Deployment has a negative impact on both sleep quality and quantity. Instruction in basic sleep hygiene, referral for CBT, and a trial of sedating antihistamines or trazodone can help with more severe insomnia. The use of benzodiazepines is strongly discouraged given risks for misuse, although partial benzodiazepine agonists such as zolpidem can be used in conjunction with sleep hygiene and CBT. In addition, there is evidence that prazosin—slowly titrated from 1 mg to 15 mg—is effective for PTSD-related nightmares that disturb sleep.
Recognizing and Treating PTSD
It’s important to recognize the signs and symptoms of PTSD, formerly known as shell shock or battle fatigue. PTSD is a severe anxiety disorder that can develop after exposure to any event resulting in psychological trauma. Symptoms of PTSD include re-experiencing the original trauma through flashbacks or nightmares, avoidance of stimuli associated with the trauma, and increased arousal—such as difficulty falling or staying asleep, anger, and hypervigilance. Formal diagnostic criteria (DSM-IV-TR and ICD-10) require that the symptoms last more than one month and cause significant impairment in social, occupational, or other important areas of functioning.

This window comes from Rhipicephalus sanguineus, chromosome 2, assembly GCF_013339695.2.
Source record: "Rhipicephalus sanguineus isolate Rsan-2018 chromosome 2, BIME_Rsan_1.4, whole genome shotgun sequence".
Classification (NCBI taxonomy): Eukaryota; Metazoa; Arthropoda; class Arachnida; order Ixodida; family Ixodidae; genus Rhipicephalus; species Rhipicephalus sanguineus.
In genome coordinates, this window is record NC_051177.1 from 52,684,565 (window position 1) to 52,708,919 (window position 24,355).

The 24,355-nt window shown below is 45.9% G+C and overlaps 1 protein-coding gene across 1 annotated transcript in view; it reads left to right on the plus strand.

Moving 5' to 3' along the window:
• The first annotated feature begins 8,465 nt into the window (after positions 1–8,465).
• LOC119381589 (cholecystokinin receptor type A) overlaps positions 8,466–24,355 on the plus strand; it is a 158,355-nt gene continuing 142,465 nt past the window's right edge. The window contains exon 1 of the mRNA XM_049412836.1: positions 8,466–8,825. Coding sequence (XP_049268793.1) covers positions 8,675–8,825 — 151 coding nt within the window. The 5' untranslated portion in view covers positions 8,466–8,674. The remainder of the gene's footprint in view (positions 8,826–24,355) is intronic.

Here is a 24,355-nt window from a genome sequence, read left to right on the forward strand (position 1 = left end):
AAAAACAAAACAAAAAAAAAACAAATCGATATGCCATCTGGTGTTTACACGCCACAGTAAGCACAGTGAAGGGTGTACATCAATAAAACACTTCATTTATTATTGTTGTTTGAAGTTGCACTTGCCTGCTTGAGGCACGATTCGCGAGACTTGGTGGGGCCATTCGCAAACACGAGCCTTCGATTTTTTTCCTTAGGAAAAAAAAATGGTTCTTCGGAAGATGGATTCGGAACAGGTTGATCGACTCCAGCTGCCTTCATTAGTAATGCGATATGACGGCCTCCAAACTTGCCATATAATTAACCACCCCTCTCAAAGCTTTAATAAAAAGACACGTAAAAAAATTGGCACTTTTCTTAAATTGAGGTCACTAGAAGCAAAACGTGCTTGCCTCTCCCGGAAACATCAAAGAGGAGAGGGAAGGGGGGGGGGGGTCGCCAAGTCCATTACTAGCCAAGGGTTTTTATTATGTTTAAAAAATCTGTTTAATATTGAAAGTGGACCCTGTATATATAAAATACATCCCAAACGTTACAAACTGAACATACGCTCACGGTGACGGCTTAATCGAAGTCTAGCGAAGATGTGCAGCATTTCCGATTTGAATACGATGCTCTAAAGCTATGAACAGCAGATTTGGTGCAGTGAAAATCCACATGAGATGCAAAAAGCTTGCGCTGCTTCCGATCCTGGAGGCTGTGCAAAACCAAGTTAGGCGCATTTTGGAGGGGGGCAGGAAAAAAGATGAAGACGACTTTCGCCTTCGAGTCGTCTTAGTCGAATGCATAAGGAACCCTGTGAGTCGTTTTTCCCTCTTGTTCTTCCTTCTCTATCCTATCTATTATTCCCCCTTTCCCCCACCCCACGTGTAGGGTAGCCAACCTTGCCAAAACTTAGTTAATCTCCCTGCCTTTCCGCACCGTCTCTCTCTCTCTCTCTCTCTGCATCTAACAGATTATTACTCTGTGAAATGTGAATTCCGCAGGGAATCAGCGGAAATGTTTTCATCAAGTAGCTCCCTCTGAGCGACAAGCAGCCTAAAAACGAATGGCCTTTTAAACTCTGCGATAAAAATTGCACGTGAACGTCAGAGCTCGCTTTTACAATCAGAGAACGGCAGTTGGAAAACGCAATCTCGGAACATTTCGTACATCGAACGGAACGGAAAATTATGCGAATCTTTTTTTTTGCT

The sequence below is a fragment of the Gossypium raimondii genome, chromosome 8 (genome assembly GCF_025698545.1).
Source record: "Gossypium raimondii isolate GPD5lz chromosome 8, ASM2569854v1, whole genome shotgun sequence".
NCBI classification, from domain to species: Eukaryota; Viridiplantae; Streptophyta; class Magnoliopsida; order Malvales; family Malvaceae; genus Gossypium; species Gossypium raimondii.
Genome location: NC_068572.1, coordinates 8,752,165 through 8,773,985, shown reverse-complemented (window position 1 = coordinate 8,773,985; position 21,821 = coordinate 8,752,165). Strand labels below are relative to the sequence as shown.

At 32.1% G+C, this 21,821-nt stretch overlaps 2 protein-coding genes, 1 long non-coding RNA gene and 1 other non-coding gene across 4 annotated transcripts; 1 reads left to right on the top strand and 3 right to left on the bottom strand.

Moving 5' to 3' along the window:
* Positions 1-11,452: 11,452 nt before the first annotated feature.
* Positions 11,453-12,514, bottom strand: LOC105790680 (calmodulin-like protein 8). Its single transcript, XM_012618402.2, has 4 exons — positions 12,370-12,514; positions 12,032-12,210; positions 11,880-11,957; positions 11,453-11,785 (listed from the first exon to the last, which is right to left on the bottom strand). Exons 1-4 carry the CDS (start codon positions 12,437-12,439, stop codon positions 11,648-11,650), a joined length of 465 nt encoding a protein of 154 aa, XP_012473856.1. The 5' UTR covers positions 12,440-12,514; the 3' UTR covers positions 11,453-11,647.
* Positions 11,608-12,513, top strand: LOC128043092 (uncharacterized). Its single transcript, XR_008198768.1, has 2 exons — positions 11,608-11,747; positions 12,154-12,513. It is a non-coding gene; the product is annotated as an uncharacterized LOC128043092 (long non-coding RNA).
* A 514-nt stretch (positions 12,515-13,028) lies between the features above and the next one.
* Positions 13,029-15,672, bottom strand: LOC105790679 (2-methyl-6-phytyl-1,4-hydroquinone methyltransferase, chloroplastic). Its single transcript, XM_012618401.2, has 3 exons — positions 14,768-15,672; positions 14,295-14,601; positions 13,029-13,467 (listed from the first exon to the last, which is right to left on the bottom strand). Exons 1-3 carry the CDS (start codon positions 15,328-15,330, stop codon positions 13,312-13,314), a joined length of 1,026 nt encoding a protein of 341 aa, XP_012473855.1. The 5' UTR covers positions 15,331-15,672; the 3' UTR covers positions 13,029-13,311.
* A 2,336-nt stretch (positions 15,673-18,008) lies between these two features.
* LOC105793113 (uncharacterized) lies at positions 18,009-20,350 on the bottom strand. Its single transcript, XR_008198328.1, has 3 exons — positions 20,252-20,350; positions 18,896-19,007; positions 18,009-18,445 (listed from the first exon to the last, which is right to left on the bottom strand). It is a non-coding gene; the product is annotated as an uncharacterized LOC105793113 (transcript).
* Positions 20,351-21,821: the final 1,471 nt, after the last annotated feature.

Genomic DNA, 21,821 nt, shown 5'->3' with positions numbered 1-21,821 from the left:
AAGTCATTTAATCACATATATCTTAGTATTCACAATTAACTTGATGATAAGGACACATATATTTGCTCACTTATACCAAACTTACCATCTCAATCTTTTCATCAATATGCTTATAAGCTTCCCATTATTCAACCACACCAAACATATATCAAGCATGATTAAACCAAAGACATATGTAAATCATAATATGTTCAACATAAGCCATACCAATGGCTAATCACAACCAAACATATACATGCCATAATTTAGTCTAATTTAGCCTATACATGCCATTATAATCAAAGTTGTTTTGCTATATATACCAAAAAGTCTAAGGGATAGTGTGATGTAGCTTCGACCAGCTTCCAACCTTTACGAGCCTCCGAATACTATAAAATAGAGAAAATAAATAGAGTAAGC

Given the high rates of comorbid PTSD and depression, you should routinely assess for both. Because there is a potential for delayed onset and the rapid progression of symptoms, current VA/Department of Defense (DoD) guidelines recommend reassessment for PTSD and depression within three to six months of returning stateside and annually thereafter. Patients who screen negative for PTSD, but have trauma-related symptoms may carry a high risk for suicide and should undergo assessment for possible suicide risk. Referral for specialty PTSD treatment may be indicated if symptoms are severe or disabling.